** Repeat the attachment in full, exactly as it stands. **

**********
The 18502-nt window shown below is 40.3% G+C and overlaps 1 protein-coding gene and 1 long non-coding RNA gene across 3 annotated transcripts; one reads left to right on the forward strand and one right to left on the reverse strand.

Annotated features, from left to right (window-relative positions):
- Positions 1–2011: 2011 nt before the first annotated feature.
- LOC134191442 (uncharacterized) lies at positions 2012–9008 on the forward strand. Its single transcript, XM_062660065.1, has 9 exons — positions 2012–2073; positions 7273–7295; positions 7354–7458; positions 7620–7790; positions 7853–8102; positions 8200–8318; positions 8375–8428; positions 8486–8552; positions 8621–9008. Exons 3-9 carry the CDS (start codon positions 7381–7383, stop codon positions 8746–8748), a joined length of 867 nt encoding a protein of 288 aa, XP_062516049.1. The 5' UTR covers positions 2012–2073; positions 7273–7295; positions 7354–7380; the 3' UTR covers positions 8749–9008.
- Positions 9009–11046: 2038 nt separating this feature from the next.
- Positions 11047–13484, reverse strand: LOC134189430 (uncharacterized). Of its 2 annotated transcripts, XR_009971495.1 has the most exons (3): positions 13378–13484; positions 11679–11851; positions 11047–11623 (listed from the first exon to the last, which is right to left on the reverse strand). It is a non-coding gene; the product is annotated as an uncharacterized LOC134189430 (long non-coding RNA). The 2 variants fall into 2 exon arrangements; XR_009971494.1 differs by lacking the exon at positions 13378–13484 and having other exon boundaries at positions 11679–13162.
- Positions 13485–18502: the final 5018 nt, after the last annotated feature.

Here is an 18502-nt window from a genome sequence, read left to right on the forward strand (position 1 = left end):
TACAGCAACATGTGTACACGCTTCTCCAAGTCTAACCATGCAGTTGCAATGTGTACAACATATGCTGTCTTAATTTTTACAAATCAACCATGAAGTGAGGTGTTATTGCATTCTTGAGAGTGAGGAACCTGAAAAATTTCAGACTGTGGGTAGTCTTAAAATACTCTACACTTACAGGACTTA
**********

The 18502-nt window shown below is 40.3% G+C and overlaps 1 protein-coding gene and 1 long non-coding RNA gene across 3 annotated transcripts; one reads left to right on the forward strand and one right to left on the reverse strand.

Annotated features, from left to right (window-relative positions):
- Positions 1–2011: 2011 nt before the first annotated feature.
- LOC134191442 (uncharacterized) lies at positions 2012–9008 on the forward strand. Its single transcript, XM_062660065.1, has 9 exons — positions 2012–2073; positions 7273–7295; positions 7354–7458; positions 7620–7790; positions 7853–8102; positions 8200–8318; positions 8375–8428; positions 8486–8552; positions 8621–9008. Exons 3-9 carry the CDS (start codon positions 7381–7383, stop codon positions 8746–8748), a joined length of 867 nt encoding a protein of 288 aa, XP_062516049.1. The 5' UTR covers positions 2012–2073; positions 7273–7295; positions 7354–7380; the 3' UTR covers positions 8749–9008.
- Positions 9009–11046: 2038 nt separating this feature from the next.
- Positions 11047–13484, reverse strand: LOC134189430 (uncharacterized). Of its 2 annotated transcripts, XR_009971495.1 has the most exons (3): positions 13378–13484; positions 11679–11851; positions 11047–11623 (listed from the first exon to the last, which is right to left on the reverse strand). It is a non-coding gene; the product is annotated as an uncharacterized LOC134189430 (long non-coding RNA). The 2 variants fall into 2 exon arrangements; XR_009971494.1 differs by lacking the exon at positions 13378–13484 and having other exon boundaries at positions 11679–13162.
- Positions 13485–18502: the final 5018 nt, after the last annotated feature.

Here is an 18502-nt window from a genome sequence, read left to right on the forward strand (position 1 = left end):
TACAGCAACATGTGTACACGCTTCTCCAAGTCTAACCATGCAGTTGCAATGTGTACAACATATGCTGTCTTAATTTTTACAAATCAACCATGAAGTGAGGTGTTATTGCATTCTTGAGAGTGAGGAACCTGAAAAATTTCAGACTGTGGGTAGTCTTAAAATACTCTACACTTACAGGACTTA